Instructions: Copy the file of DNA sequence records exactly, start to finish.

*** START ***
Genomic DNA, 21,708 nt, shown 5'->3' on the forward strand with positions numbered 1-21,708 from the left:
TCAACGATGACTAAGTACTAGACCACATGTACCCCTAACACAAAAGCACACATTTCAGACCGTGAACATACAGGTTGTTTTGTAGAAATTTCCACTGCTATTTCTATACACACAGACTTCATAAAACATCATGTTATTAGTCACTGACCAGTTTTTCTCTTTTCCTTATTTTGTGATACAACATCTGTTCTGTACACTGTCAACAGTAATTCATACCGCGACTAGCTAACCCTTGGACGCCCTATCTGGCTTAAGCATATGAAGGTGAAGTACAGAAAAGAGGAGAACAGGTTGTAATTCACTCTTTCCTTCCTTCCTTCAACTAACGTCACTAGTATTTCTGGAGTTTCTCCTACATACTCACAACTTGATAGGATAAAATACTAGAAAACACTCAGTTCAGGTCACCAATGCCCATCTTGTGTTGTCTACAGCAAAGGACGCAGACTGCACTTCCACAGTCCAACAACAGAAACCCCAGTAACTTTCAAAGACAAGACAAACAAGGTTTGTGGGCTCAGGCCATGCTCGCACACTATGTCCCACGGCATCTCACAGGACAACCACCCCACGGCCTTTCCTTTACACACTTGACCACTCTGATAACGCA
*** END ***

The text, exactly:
Genomic DNA, 21,708 nt, shown 5'->3' on the forward strand with positions numbered 1-21,708 from the left:
TCAACGATGACTAAGTACTAGACCACATGTACCCCTAACACAAAAGCACACATTTCAGACCGTGAACATACAGGTTGTTTTGTAGAAATTTCCACTGCTATTTCTATACACACAGACTTCATAAAACATCATGTTATTAGTCACTGACCAGTTTTTCTCTTTTCCTTATTTTGTGATACAACATCTGTTCTGTACACTGTCAACAGTAATTCATACCGCGACTAGCTAACCCTTGGACGCCCTATCTGGCTTAAGCATATGAAGGTGAAGTACAGAAAAGAGGAGAACAGGTTGTAATTCACTCTTTCCTTCCTTCCTTCAACTAACGTCACTAGTATTTCTGGAGTTTCTCCTACATACTCACAACTTGATAGGATAAAATACTAGAAAACACTCAGTTCAGGTCACCAATGCCCATCTTGTGTTGTCTACAGCAAAGGACGCAGACTGCACTTCCACAGTCCAACAACAGAAACCCCAGTAACTTTCAAAGACAAGACAAACAAGGTTTGTGGGCTCAGGCCATGCTCGCACACTATGTCCCACGGCATCTCACAGGACAACCACCCCACGGCCTTTCCTTTACACACTTGACCACTCTGATAACGCA